MORE than thirty-three years have elapsed since I first entertained doubts as to the truth of the prevailing theory of political economy, and endeavoured to investigate (what appeared to me) its errors and their fundamental causes. My avocation (as Professor) gave me the motive to undertake that task–the opposition which it was my fate to meet with forcibly impelled me to pursue it further.My German contemporaries will remember to what a low ebb the well-being of Germany had sunk in 1818. I prepared myself by studying works on political economy. I made myself as fully acquainted as others with what had been thought and written on that subject. But I was not satisfied with teaching young men that science in its present form; I desired also to teach them by what economical policy the welfare, the culture, and the power of Germany might be promoted. The popular theory inculcated the principle of freedom of trade. That principle appeared to me to be accordant with common sense, and also to be proved by experience, when I considered the results of the abolition of the internal provincial tariffs in France, and of the union of the three kingdoms under one Government in Great Britain. But the wonderfully favourable effects of Napoleon’s Continental system, and the destructive results of its abolition, were events too recent for me to overlook; they seemed to me to be directly contradictory of what I previously observed. And in endeavouring to ascertain on what that contradiction was founded, the idea struck me that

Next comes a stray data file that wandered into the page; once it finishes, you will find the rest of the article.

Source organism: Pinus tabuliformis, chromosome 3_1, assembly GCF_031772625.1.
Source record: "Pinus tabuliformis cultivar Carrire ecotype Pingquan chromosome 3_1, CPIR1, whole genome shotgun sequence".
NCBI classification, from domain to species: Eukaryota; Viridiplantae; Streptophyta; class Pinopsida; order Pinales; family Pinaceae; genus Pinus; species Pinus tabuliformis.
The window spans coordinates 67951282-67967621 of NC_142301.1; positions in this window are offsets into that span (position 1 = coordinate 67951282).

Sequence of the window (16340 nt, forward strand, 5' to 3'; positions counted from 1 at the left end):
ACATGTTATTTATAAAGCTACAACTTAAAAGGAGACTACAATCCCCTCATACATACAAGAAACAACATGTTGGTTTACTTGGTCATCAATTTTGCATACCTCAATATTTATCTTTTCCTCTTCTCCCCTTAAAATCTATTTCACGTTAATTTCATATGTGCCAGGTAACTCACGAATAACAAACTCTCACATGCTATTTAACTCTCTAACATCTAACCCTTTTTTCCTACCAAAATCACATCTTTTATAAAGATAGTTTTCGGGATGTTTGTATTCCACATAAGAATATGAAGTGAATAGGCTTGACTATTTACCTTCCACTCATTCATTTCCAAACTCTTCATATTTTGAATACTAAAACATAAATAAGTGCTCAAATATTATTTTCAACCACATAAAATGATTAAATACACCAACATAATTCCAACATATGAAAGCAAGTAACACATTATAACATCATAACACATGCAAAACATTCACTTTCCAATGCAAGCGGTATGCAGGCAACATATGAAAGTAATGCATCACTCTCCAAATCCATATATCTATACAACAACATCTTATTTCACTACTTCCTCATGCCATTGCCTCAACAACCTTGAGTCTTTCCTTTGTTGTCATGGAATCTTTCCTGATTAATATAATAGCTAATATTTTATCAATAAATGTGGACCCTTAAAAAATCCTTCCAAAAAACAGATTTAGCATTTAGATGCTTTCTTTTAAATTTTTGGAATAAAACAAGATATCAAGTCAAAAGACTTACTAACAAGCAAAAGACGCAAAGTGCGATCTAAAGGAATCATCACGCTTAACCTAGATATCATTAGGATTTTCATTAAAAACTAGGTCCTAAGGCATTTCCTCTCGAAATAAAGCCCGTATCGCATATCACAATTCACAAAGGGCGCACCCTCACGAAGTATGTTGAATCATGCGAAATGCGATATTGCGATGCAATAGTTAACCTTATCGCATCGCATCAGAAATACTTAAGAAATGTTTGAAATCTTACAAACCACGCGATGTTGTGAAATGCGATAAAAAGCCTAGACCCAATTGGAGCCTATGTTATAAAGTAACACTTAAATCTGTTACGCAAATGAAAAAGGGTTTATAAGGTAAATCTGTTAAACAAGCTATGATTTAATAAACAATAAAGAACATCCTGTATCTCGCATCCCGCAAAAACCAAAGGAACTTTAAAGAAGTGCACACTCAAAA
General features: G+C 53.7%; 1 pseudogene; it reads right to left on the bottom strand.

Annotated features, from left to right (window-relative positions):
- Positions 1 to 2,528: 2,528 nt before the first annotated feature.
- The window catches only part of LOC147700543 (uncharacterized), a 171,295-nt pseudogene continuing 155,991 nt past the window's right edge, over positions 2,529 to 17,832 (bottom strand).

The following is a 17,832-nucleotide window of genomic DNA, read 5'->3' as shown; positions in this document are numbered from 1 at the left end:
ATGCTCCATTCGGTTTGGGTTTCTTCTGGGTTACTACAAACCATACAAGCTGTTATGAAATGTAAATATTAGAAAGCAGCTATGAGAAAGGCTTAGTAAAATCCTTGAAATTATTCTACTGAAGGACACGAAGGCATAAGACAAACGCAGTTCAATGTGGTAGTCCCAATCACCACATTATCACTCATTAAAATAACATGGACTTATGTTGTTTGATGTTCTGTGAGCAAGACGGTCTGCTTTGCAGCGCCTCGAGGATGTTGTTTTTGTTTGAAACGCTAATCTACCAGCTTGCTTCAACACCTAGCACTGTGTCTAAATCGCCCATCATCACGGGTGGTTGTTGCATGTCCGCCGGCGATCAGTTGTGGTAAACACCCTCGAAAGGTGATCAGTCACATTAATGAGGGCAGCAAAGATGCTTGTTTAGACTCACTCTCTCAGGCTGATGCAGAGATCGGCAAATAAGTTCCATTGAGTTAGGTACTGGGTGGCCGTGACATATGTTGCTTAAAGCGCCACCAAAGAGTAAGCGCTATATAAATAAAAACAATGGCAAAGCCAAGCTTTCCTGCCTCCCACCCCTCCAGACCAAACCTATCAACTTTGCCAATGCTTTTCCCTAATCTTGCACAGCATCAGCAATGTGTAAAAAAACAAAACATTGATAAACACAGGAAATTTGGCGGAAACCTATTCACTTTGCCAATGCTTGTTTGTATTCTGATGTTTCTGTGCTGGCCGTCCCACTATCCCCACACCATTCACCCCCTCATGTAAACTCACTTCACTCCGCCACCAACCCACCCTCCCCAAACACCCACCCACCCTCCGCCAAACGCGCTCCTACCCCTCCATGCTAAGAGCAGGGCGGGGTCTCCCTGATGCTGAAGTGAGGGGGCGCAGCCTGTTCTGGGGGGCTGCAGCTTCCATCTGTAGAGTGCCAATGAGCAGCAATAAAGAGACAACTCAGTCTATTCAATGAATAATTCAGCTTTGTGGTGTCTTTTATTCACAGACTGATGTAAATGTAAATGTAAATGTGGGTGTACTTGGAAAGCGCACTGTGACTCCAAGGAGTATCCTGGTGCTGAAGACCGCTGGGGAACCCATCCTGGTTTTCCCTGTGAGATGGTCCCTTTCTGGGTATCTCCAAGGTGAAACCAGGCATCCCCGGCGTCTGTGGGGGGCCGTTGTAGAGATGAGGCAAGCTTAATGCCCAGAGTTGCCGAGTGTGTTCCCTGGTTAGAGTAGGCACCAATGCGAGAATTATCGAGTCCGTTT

the theory was quite true, but only so in case all nations would reciprocally follow the principles of free trade, just as those provinces had done. This led me to consider the nature of
nationality. I perceived that the popular theory took no account of
nations, but simply of the entire human race on the one hand, or of single individuals on the other. I saw clearly that free competition between two nations which are highly civilised can only be mutually beneficial in case both of them are in a nearly equal position of industrial development, and that any nation which owing to misfortunes is behind others in industry, commerce, and navigation, while she nevertheless possesses the mental and material means for developing those acquisitions, must first of all strengthen her own individual powers, in order to fit herself to enter into free competition with more advanced nations. In a word, I perceived the distinction between
cosmopolitical and
political economy. I felt that Germany must abolish her internal tariffs, and by the adoption of a common uniform commercial policy towards foreigners, strive to attain to the same degree of commercial and industrial development to which other nations have attained by means of their commercial policy. [From the Preface to the First Edition]